|Making the most of a loft bed's space.|
|Monitor, microphone, laptop, and always something to drink nearby.|
Yes, that is Neville Longbottom's wand. Why do you ask ;)?
|A motley assortment of pillows, blankets, towels, and a fold-out sleep pad.|
Now you're catching on ;).
For starters, here's a look at my "creative space". I have a small bedroom/office that's what we lovingly refer to as "the island of misfit toys room" in that it has an odd shape due to being over a stairwell. It's a small room, and space comes at a premium, so recently I invested in a simple loft bed with an under-the-bed desk. This particular version comes courtesy of Ikea (their Sväta Loft Bed and Desk). The bed is helpful for being a crash point during late nights or early mornings when I either need to be up very late or very early and don't want to disturb the rest of the house. The bed also offers another interesting benefit; the pillows, blankets, and towels on top of it are actively used when I record a show. Curious? I was hoping you might be :).
If you own a MacBookPro, you may be surprised to learn that it has a good quality built in microphone. You could record with it, but you'd need to be extra careful to isolate the laptop, and then invest in a separate wireless keyboard and mouse so as to not disturb it or make any sudden movements. For short work, such as recording intro and outro messages, or very short spoken clips, this is doable. I do it on occasion when I'm outside of my home setup and I don't want to drag everything with me. Likewise, at times like that, I use the microphone and voice recorder app on my iPhone, but that's way down there on my personal preference. To get the best sound, I prefer a dedicated microphone. More to the point, I prefer a microphone that I can move or reposition as I see fit. To that end I use a combination of the following:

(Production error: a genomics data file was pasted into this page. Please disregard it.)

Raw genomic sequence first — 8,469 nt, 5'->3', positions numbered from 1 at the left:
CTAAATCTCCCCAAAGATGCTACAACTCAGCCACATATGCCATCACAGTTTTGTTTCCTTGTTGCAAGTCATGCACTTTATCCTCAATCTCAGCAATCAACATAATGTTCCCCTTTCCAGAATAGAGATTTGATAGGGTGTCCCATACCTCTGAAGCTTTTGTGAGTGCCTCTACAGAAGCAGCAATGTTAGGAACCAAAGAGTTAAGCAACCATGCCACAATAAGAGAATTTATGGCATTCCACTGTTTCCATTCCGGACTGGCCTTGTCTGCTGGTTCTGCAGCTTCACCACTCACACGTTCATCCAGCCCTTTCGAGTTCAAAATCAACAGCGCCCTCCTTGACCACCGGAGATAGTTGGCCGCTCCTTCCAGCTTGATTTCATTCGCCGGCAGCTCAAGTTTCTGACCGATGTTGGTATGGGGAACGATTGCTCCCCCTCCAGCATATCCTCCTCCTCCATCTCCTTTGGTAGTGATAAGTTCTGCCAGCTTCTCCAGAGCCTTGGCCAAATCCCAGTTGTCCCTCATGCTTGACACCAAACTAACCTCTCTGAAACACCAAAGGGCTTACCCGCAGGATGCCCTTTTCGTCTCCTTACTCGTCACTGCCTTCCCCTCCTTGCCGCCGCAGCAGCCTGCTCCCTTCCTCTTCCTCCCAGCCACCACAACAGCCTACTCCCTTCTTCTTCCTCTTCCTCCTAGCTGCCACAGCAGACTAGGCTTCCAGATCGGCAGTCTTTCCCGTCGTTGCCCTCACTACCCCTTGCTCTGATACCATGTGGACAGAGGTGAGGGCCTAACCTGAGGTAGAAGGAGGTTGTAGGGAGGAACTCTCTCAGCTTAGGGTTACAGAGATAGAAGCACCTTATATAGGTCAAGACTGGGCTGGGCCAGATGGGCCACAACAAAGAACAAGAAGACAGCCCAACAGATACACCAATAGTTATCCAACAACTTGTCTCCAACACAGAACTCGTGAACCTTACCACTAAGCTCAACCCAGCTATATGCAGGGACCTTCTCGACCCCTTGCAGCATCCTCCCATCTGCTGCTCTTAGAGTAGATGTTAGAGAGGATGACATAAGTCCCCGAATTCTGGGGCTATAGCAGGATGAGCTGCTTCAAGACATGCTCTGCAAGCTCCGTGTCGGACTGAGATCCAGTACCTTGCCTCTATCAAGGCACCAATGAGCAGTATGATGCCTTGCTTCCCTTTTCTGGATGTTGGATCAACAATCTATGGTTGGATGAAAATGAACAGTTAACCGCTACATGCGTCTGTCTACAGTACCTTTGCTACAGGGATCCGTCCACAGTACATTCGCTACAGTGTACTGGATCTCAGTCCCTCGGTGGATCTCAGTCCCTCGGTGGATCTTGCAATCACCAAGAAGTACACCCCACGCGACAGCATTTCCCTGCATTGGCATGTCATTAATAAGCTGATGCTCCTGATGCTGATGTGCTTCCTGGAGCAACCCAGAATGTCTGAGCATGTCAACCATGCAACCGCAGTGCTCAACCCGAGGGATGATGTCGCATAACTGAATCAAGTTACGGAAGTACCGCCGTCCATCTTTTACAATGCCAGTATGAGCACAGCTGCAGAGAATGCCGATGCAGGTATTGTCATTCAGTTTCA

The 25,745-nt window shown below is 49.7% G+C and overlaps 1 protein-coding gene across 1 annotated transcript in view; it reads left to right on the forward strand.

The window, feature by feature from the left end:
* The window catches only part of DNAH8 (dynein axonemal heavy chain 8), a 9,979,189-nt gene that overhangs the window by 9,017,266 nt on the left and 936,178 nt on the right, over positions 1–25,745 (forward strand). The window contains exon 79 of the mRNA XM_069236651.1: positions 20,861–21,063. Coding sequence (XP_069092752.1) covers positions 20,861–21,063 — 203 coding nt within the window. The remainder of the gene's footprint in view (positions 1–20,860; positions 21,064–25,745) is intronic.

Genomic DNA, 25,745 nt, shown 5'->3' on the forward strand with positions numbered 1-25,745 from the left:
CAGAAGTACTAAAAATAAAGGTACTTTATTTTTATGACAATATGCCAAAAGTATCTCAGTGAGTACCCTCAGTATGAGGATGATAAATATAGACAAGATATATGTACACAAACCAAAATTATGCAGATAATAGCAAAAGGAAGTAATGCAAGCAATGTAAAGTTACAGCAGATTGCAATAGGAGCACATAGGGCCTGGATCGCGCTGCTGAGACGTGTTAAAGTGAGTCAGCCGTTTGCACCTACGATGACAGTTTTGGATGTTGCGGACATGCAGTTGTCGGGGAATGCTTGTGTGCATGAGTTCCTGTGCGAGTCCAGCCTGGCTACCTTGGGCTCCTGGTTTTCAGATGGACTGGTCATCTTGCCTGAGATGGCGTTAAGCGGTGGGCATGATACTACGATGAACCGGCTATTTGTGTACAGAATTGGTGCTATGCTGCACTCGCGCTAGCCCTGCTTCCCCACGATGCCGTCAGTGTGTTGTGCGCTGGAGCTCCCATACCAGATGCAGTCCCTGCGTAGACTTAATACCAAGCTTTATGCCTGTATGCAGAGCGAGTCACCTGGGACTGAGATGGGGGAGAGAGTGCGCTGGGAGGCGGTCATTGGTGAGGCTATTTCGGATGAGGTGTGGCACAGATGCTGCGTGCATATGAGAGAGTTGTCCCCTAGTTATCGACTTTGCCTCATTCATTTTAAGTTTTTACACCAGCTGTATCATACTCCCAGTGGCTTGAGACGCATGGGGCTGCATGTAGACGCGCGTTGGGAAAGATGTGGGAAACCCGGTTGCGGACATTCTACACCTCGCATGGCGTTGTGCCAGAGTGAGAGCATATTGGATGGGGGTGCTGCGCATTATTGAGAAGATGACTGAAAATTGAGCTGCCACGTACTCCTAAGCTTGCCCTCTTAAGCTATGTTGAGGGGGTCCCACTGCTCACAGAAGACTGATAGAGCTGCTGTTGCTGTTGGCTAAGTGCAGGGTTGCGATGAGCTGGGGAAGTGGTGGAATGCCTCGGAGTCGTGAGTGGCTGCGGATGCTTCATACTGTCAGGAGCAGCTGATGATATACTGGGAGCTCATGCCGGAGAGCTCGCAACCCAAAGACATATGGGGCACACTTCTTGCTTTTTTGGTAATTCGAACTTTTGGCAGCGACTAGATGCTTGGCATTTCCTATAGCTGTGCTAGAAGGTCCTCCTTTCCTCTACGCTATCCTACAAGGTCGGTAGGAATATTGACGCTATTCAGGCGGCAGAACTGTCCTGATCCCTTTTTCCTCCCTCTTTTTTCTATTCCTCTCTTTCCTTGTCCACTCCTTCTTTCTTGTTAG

- Blue Snowball ice USB powered microphone
- Blue Ringer Shock Mount Ring for Snowball (helps a lot with not picking up movement vibrations)
- RODE PSA1 Swivel Mount Studio Microphone Boom Arm
- Round pop filter (takes the harshness off of percussive syllables and greatly reduces the capture of "mouth smack", or the recording of the movement of your flesh inside of your mouth that makes that crackly noise when you speak. Less than $20.00 US and wholly worth it, in my opinion)
Depending on the room that you are in, you may have a lot of natural reverb, or you may have carpet and drapes that help to muffle ambient sounds. I like to go a couple of steps further in that I take several pillows and a fold out sleeping pad to make a much more "acoustically dead" space for when I speak. I also take a large towel and I put it over my hands when I use the keyboard and mouse. It doesn't muffle all sound, but it quiets those movements down a lot. Remember, the fewer artifacts that you record, the less tinkering you will have to do later with silencing or trying to even out the sound recording.
|A few strategically placed pillows, a sleeping pad and a towel, and we are off to the races!|
Another very important piece of equipment to have, at least to me, is a good full ear set of studio monitors (or you can be normal and just call them headphones ;) ). I've been using the same pair for many years (Audio-Technica ATH-M40fs Studiophones), and I hope they never break. They cup the ear and they are great at preventing sound leakage. That's important when you get up close to a microphone, as you don't want other people's conversations to be invading your recording. I also like this particular model because it has a long cord, so if I need to get up to move something, I don't have to take them off mid recording.
|Blue Snowball ice, Ringer Shock Mount, Audio-Technica Studiophones and a pop filter, all mounted to a Rode Swing Arm.|
GEEK TRICK: There are two enhancements that are on the horizon for me. First is that, while the pillows and pad are effective and cheap options, they take up a fair amount of space and are not very customizable. To that end, a project I have in the works is to make a set of hanging "gobos", or pieces of sound deadening material that I can position exactly where I need them to provide optimum sound isolation. The second is to get something larger than my iPhone that I can use when doing on-air fact checks or reference checks. The keyboard works, as does the mouse, but again, noisy. What is much less so? An iPad or Android tablet. Plenty of room to see what I need to direct questions or comments, but very little noise to pick up on the microphone.
So there you have it. In case you have ever wondered what my current recording space looks like, at the moment, it looks like this. I hope to soon show some improvements and enhancements, but for a new podcaster, this method is effective, inexpensive, and takes up little space. Plus, you get to sleep on it later :). Three cheers for multitasking!
Do you like the approach? Do you think it's silly? Can you suggest improvements? If so, I'd love to hear from you. Please feel free to leave comments below. Next time, we'll talk about what you do after you've recorded your masterpiece.